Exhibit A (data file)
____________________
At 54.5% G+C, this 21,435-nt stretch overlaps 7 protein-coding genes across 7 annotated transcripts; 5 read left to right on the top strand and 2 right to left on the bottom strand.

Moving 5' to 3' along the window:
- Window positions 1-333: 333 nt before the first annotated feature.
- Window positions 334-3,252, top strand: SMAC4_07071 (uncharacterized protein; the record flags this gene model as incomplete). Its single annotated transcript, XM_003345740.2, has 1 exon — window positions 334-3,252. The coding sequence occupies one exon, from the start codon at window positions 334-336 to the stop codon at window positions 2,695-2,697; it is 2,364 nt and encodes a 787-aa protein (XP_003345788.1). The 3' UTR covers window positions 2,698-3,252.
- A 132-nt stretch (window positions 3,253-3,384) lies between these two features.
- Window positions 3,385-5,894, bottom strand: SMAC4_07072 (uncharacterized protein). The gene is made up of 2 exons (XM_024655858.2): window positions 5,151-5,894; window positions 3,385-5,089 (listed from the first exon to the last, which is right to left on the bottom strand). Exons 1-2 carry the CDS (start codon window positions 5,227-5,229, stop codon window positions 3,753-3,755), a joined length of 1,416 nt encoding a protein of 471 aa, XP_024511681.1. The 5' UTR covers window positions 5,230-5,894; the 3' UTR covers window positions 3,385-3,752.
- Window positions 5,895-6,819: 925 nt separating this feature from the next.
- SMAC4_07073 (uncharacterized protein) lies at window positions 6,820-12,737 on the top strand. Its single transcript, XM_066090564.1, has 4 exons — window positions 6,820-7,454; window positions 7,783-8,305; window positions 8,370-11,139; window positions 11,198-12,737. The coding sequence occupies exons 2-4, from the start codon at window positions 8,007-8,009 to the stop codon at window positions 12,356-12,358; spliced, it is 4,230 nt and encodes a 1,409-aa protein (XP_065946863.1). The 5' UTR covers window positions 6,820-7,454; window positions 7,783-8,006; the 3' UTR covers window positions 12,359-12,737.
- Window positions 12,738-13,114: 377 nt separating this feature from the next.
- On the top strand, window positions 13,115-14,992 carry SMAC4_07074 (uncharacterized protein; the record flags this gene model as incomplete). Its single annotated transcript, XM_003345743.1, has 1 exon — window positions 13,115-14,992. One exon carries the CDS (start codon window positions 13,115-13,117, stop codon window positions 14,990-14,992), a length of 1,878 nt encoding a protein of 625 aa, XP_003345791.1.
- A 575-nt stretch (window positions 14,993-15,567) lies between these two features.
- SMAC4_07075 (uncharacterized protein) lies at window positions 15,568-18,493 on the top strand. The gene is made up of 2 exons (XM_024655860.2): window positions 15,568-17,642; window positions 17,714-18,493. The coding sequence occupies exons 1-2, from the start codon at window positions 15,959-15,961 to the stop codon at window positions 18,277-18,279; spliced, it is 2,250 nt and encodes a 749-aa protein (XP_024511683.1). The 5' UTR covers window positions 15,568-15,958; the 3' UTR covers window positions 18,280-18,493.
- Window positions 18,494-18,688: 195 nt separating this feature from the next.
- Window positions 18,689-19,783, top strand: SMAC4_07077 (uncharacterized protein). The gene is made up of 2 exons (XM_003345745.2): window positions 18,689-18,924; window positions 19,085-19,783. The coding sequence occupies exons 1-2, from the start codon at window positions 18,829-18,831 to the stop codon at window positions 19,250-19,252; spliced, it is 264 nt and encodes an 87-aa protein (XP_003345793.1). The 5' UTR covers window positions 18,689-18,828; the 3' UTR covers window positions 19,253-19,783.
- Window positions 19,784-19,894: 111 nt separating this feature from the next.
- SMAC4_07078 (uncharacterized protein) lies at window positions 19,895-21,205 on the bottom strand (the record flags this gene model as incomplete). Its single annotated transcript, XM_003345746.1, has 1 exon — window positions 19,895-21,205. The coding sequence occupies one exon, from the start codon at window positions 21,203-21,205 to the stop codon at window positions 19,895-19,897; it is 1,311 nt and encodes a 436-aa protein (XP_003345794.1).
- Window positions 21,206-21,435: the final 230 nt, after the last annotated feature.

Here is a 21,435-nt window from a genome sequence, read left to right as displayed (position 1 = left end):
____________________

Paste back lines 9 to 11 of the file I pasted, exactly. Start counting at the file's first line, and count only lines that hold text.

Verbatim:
- Window positions 12,738-13,114: 377 nt separating this feature from the next.
- On the top strand, window positions 13,115-14,992 carry SMAC4_07074 (uncharacterized protein; the record flags this gene model as incomplete). Its single annotated transcript, XM_003345743.1, has 1 exon — window positions 13,115-14,992. One exon carries the CDS (start codon window positions 13,115-13,117, stop codon window positions 14,990-14,992), a length of 1,878 nt encoding a protein of 625 aa, XP_003345791.1.
- A 575-nt stretch (window positions 14,993-15,567) lies between these two features.